Civil society groups are split over a decision by the U.S. government to waive sanctions on Myanmar’s timber sector for one year.
For the first time, nearly 1,300 U.S. companies have filed reports on whether the products they manufacture or sell are made with minerals that have bankrolled conflict in the Great Lakes region of central Africa.
The United States’ second-highest court has upheld most of a landmark U.S. law requiring companies to ascertain and publicly disclose whether proceeds from minerals used to manufacture their products may be funding conflict in central Africa.
Indigenous leaders are warning of increased violence in the fight to save their dwindling forests and ecosystems from extractive companies.
Major manufacturing and business groups on Tuesday urged a court here to roll back a new U.S. regulation that would soon require major manufacturers to ensure that their global supply chains are free of minerals used to fund violence in the Great Lakes region of central Africa.
Countries in Africa’s Great Lakes region are moving too slowly on an international plan to certify the sourcing of “conflict minerals”, researchers here are warning, a failure that could threaten the entire certification process.
A U.S. federal judge has upheld a key regulatory provision aimed at ensuring that the profits from products mined in central Africa are not used to benefit armed groups, particularly in the Democratic Republic of Congo (DRC).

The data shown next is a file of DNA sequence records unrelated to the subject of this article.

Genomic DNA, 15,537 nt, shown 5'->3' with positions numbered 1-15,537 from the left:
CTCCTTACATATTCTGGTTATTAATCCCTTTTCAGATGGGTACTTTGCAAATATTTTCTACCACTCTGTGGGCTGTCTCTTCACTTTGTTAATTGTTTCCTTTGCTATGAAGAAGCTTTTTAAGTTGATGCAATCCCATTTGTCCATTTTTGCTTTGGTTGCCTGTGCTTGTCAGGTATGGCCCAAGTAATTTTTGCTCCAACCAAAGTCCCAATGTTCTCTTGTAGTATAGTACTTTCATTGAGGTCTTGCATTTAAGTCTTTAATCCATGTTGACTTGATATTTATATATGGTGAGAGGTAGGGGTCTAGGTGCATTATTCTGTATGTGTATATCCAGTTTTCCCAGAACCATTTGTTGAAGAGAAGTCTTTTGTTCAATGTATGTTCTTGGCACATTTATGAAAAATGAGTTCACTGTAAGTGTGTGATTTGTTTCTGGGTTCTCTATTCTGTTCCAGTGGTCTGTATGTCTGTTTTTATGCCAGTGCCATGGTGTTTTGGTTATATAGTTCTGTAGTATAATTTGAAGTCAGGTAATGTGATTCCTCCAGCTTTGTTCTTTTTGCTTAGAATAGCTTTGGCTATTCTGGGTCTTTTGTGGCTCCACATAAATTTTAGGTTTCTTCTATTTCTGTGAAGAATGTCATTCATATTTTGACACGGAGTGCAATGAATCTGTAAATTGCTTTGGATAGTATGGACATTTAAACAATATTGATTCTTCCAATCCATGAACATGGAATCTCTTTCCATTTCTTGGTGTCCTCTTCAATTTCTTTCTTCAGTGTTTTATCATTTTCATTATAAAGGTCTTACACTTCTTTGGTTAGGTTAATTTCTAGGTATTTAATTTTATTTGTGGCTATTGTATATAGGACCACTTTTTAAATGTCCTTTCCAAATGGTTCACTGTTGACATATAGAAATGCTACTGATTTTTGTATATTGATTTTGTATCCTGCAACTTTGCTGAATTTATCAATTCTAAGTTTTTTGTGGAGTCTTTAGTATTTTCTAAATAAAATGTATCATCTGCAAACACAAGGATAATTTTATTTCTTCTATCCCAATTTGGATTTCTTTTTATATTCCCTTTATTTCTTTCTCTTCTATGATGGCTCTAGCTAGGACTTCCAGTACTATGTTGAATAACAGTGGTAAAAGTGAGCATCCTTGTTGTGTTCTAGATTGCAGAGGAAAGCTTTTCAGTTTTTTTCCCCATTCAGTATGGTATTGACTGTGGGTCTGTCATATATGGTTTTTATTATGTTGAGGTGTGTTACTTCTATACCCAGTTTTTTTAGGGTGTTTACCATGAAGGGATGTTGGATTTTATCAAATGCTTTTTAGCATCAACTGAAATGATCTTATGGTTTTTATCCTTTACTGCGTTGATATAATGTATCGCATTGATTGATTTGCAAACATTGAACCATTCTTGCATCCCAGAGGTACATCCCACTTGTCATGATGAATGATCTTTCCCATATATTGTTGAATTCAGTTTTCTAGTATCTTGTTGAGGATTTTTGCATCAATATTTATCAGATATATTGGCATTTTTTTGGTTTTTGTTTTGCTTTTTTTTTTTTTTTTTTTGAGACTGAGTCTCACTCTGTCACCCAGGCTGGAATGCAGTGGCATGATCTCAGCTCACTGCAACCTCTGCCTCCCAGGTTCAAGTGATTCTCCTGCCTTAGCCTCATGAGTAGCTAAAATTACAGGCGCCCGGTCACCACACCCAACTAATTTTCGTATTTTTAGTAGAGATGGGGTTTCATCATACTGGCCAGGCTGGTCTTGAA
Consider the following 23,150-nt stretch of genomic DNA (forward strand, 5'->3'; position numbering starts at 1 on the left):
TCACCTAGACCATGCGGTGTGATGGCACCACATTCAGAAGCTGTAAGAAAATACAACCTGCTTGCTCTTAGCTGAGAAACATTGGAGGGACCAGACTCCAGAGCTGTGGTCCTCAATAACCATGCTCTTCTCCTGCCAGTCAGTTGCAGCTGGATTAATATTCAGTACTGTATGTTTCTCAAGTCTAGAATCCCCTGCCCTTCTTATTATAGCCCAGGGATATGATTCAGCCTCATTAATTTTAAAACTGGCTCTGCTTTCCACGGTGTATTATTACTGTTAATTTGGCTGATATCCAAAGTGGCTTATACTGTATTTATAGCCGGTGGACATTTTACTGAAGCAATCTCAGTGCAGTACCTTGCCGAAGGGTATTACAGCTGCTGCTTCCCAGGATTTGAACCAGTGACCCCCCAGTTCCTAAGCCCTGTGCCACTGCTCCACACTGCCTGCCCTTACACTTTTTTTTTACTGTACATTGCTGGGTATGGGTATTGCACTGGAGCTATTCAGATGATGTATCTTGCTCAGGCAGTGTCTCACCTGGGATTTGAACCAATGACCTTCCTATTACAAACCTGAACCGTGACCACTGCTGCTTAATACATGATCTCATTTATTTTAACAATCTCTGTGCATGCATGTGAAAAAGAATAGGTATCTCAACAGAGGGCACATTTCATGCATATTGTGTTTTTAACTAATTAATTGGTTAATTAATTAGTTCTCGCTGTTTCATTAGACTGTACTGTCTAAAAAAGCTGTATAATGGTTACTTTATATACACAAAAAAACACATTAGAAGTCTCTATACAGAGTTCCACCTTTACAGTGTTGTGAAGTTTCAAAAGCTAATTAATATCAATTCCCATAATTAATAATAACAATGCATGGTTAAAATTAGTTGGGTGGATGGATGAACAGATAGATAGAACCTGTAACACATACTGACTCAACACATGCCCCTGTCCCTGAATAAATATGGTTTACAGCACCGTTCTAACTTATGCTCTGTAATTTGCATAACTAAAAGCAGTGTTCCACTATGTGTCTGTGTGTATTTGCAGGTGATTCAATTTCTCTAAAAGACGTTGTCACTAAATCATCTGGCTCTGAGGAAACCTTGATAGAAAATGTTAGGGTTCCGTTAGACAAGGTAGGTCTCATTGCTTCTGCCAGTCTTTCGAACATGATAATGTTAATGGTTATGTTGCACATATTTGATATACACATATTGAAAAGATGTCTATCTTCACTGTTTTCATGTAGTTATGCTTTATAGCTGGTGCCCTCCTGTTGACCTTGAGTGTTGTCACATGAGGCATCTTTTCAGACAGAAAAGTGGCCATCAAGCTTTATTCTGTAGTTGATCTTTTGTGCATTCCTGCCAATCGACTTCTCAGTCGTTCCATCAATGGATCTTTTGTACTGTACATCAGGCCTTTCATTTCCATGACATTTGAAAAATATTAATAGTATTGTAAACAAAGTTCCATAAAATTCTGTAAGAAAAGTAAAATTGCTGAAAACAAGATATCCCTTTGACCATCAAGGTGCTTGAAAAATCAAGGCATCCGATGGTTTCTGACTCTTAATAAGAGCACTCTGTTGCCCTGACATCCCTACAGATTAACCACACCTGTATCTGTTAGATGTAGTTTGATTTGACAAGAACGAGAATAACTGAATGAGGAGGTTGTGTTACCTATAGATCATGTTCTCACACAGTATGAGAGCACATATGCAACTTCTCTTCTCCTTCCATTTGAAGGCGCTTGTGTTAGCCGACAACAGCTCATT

A federal judge here on Tuesday struck down a key new regulatory provision that would require large U.S.-listed extractives companies to disclose payments made to foreign governments, a rule that rights groups had long pushed as a way to cut down on corruption in developing countries.
The United States is being singled out for criticism after the Group of Eight (G8) rich countries failed to adopt a plan pushed by British Prime Minister David Cameron to require the creation of public country-level registries with detailed information on corporate ownership and activity.
Development groups and corruption watchdogs are applauding landmark new standards adopted Wednesday by an international initiative focused on ensuring greater transparency among oil and mining companies operating particularly in developing countries.
A United Nations expert group is warning that too many gaps remain in implementing new safeguards among businesses based in the United States, both in terms of their domestic and international operations, to ensure the protection of human rights of workers and communities affected by those operations.